“The potential exists for malpractice lawsuits due to improper medical care, lack of informed consent, or breach of duty to warn, he says.”

To reduce liability risks when caring for non-English speaking patients, do the following:Legal Risks with Non-English Patients Essay

Post a sign in your ED that reads “Interpreting services available at no cost to the patient” in the most common languages spoken by patients in your community.
A guidance from the Washington, DC-based Office for Civil Rights states that hospitals should notify patients of the availability of free interpreter services. (A complete copy of the guidance can be accessed at http://www.hhs.gov/ocr/lep.) Having a sign posted illustrates the hospital’s recognition of the responsibility to provide competent language services and that it does not expect patients to bring family members or friends. “It also can help make patients more comfortable if they see information in their own language, and let them know that the hospital is trying to reach out,” says Youdelman.

Use competent interpreters. “There is a ton of medical literature on the issue of what constitutes cultural competence,” says Dill. “Competency requires more than self-identification as bilingual.” Bilingual staff or community volunteers may be able to speak Spanish when communicating information directly in that language, but they may not be competent to interpret in and out of English, or may not be able to perform written translations.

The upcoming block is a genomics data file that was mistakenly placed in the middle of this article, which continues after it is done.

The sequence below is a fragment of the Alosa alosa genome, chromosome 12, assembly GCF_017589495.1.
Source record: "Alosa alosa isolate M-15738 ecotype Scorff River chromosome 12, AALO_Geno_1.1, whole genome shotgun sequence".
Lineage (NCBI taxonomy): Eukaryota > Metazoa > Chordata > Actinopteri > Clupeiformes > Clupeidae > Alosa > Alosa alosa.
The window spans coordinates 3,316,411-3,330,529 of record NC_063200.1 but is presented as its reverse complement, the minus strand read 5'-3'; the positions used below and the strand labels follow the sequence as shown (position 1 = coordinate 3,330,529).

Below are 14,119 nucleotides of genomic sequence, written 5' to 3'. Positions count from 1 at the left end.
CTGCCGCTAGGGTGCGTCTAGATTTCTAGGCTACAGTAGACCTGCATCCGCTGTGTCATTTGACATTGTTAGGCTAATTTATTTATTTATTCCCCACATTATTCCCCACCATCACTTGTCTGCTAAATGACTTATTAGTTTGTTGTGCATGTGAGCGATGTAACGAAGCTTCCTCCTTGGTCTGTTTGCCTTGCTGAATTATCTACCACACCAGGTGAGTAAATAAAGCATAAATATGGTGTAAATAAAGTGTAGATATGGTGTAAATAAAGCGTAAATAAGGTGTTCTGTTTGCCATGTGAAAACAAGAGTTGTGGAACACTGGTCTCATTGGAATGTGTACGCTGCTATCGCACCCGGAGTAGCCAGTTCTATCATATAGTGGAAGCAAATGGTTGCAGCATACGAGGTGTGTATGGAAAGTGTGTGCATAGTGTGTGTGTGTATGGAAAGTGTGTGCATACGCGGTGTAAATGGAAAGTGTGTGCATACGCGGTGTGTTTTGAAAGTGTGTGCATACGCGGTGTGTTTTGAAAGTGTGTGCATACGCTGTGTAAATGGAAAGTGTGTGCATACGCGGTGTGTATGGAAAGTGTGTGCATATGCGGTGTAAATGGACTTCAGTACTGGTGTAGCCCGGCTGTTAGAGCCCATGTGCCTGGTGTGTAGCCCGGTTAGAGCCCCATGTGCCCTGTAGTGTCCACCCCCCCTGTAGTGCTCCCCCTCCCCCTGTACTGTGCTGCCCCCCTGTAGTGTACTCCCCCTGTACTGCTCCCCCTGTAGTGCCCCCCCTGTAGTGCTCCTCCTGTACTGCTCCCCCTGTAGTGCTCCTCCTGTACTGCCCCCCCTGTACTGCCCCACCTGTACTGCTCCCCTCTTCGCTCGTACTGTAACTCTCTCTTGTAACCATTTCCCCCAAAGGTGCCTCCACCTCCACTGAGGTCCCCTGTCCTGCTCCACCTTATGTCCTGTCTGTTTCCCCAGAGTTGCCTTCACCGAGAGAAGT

In addition, some languages have regional differences in usage of words or phrases. “A word that may be understood to mean something in Spanish for someone from Cuba may not be so understood by someone from Mexico,” says Dill. Your interpreter must be aware when languages do not have an appropriate direct interpretation of certain terms and be able to provide the most appropriate interpretation.Legal Risks with Non-English Patients Essay

Avoid using family members to interpret.
“I would say that there is really no time that it is appropriate to use a family member except perhaps in an emergency while a competent interpreter is being obtained,” says Youdelman.

Family members should not be used except in an emergency or if this is specifically requested by the patient, says Dill. If the patient asks that a family member is used, have the patient sign a waiver. “If a waiver is in the file, it may be more difficult for a person to later claim that an interpreter was not offered,” says Youdelman.

Also have a competent interpreter listen in to ensure that the family member is indeed competent to interpret. “If the hospital allows the family member to interpret but has reason to believe the interpretation is not accurate, the hospital could still be at risk,” explains Dill.

Verify the patient’s request with an impartial interpreter and don’t just take the word of the family member who is interpreting. “Also, make the patient aware that the services can be provided at no cost to the patient,” says Dill.Legal Risks with Non-English Patients Essay